Q: We are horse owners and ride on the Chatsworth equestrian trails maintained by the city. Several years ago, the city planted oleander bushes along the bridle path. Oleander leaves are highly toxic to horses. It is our understanding that just a few leaves can kill a horse. We ride along these trails with great trepidation that our horses snatch a few leaves as they are walking along. We would like to be instrumental in replacing these highly toxic plants with something equally as drought-tolerant but not lethal. We are proposing to pay for the replacement plants from our own funds as a living legacy along the bridle paths of Chatsworth. Could you suggest suitable plants for this landscaping project?
– Joseph and Shelley Witzman
A: There are at least three California natives that would be suitable for a drought-tolerant hedge in Chatsworth. You can choose from the following: sugar bush (Rhus ovata), which has fragrant leaves, sugar-coated fruit and eventually may reach a height of 12 feet or more; laurel sumac (Rhus laurina), perhaps the most common of local chaparral shrubs, a sprawling species whose height and breadth are both around 15 feet; Nevin’s mahonia (Mahonia Nevinii), a prickly plant with yellow flowers that grows into a 6-foot globe; and Italian buckthorn (Rhamnus alaternus), a Mediterranean native with glossy leaves that grows to 20 feet and requires little water.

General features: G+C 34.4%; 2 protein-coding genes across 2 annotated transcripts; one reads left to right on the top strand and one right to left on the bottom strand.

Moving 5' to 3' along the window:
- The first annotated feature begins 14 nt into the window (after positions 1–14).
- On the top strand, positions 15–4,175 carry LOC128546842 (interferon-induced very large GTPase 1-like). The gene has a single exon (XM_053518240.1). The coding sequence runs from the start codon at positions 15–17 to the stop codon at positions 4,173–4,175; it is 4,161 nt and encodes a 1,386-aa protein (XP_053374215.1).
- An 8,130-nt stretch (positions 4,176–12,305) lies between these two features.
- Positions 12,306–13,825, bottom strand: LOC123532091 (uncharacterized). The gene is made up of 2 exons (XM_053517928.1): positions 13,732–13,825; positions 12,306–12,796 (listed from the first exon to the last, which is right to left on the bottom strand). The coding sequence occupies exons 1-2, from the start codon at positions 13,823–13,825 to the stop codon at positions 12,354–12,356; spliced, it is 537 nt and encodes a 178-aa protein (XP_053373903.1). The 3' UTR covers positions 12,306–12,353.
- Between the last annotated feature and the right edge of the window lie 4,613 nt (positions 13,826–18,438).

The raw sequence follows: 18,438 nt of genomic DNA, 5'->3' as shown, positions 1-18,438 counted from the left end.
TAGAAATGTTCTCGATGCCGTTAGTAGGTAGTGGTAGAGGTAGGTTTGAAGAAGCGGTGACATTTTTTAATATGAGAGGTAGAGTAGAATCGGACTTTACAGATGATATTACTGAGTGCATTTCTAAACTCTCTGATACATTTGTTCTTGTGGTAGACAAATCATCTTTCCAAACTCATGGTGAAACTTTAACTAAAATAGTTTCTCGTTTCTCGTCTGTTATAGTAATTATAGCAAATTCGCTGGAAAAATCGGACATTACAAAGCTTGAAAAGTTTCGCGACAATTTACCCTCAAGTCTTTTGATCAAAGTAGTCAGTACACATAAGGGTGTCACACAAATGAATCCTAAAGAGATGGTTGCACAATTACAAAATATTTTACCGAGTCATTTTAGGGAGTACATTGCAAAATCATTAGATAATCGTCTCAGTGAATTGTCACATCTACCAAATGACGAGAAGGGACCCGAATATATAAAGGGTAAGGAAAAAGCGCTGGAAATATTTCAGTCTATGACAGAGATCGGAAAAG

Keep in mind that even drought-tolerant species need to be watered on a regular basis until they are established, which may take up to two years. Fall is the best season for planting them. Roots grow primarily in the fall and winter so that plants are better equipped to cope with their first season of heat, which, in the Valley, can start as early as April. Also, California natives and other drought-tolerant species are often slow starters, so to minimize the time you will have to wait until they mature, plant the largest potted specimens you can find.
Q: I have a fig tree in my yard that was started 32 years ago when my father took a small cutting from a friend’s tree and planted it in my yard. It now stands some 20 feet tall in full bloom, and we pick the fruit from July through September. The fruit is green with red flesh and is about 2 1/2 inches long. Do you know the name of this fig and how I would propagate it?
– Albert Martellaro
A: It sounds like a green Kadota or possibly a Conadria fig. Fig trees are propagated by taking 8- to 12-inch-long woody shoots in December. These shoots should be 1 year old, with a 2-year-old heel of wood at their base. Bury them in sand or fast-draining soil in 1-, 2- or 5-gallon containers so that only two nodes or leaf scars are showing above the soil surface. Next fall, they should have developed enough roots to be planted outside or in a larger container.
Q: I have a small area of original Valley Concord grapes. Some are at least 60 to 70 years old and still produce. I have lost quite a few grape vines to age and termites. I have started new plants from the old ones by using hormones and have planted them in a group for ease of watering. At what time of the year should I transplant to a permanent position? Should I use a hormone again when I transplant?
– Charles McCammon
A: This is probably the most favorable time of the year to transplant rooted cuttings from woody plants such as grapevines. There is a product I recommend. It’s called SUPERthrive and contains root hormone, which you can add to the soil to give new transplants an extra boost.